Left: Tile Panel, late 13th–14th century. Iran, Nishapur. Islamic. Stonepaste; molded under a transparent glaze. The Metropolitan Museum of Art, New York, Rogers Fund, 1937 (37.40.27). Right: Mihrab (Prayer Niche), A.H. 755/A.D. 1354-55. Iran, Isfahan. Islamic. Mosaic of polychrome-glazed cut tiles on stonepaste body; set into mortar. The Metropolitan Museum of Art, New York, Harris Brisbane Dick Fund, 1939 (39.20)
«The Islamic world is famous for its stunning tilework: lavish blue and turquoise ceramic tiles featuring an almost infinite array of geometric patterns. This tilework has adorned the walls of mosques, tombs, and the homes of the wealthy, enhancing the beauty of these spaces, for centuries.»
In these works of art, myriad shapes are combined, repeated, and interlaced to create abstract patterns that are astoundingly intricate. They emphasize the importance of structure and order, but also freedom. What is so mind-blowing about these repeating patterns is that they are not, in fact, repeated. They just look repeated.
Most patterns are periodic, meaning that if you cut out a section you could lay it directly over another section and the two would align perfectly. Some shapes, like hexagons, make only periodic patterns, but some shapes can make both periodic and nonperiodic ones. It wasn't until the 1970s that mathematicians discovered that two shapes—called kites and darts—make only a nonperiodic pattern (called a Penrose pattern) when used together. Though the shapes themselves are repeated, the pattern is not. As this pattern expands over a larger area, the ratio of kites to darts approaches the golden ratio, which is found throughout nature itself. What I find so amazing is that, though modern mathematicians didn't discover this until recently, the ceramicists from the Islamic world were using these shapes centuries ago to decorate their architecture.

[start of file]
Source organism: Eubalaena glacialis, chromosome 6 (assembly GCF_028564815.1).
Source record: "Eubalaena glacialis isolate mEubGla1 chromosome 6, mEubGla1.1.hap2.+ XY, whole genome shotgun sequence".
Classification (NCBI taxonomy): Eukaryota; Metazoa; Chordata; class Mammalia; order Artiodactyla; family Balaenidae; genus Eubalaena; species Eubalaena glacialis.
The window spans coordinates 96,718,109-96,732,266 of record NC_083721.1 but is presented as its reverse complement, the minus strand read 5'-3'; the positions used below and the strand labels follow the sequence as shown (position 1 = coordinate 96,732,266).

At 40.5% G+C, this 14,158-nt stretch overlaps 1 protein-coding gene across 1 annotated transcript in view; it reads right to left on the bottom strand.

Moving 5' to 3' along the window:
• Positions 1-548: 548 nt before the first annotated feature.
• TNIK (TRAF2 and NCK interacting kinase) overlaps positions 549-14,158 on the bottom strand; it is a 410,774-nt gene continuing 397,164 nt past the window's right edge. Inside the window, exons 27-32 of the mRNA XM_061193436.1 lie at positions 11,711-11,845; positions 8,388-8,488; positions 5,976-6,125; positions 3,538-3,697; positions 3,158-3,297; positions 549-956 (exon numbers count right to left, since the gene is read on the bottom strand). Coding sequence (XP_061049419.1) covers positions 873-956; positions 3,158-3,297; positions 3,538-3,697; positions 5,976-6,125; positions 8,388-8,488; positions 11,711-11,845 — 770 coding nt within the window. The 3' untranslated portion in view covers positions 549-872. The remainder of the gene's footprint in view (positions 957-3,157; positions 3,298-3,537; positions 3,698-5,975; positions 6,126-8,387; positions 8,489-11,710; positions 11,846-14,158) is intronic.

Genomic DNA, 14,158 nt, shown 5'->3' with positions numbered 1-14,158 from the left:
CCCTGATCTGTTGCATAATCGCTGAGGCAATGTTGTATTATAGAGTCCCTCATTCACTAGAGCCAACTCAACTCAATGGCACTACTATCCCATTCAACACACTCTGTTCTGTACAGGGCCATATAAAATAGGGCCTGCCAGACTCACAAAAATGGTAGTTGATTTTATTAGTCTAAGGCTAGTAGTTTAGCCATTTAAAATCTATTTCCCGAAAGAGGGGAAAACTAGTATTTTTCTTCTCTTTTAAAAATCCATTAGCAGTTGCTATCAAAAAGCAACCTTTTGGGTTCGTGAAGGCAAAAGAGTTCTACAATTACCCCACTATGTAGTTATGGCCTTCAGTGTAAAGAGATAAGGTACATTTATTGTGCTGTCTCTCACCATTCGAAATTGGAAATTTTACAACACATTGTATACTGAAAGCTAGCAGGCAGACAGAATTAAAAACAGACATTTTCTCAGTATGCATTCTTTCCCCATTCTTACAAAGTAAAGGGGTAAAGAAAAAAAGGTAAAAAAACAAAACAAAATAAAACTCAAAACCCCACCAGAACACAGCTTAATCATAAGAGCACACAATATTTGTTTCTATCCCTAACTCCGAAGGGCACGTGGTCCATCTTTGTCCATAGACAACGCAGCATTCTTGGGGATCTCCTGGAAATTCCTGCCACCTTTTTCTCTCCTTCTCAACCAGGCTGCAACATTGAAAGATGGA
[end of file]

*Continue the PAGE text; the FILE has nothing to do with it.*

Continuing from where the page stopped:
Department of Islamic Art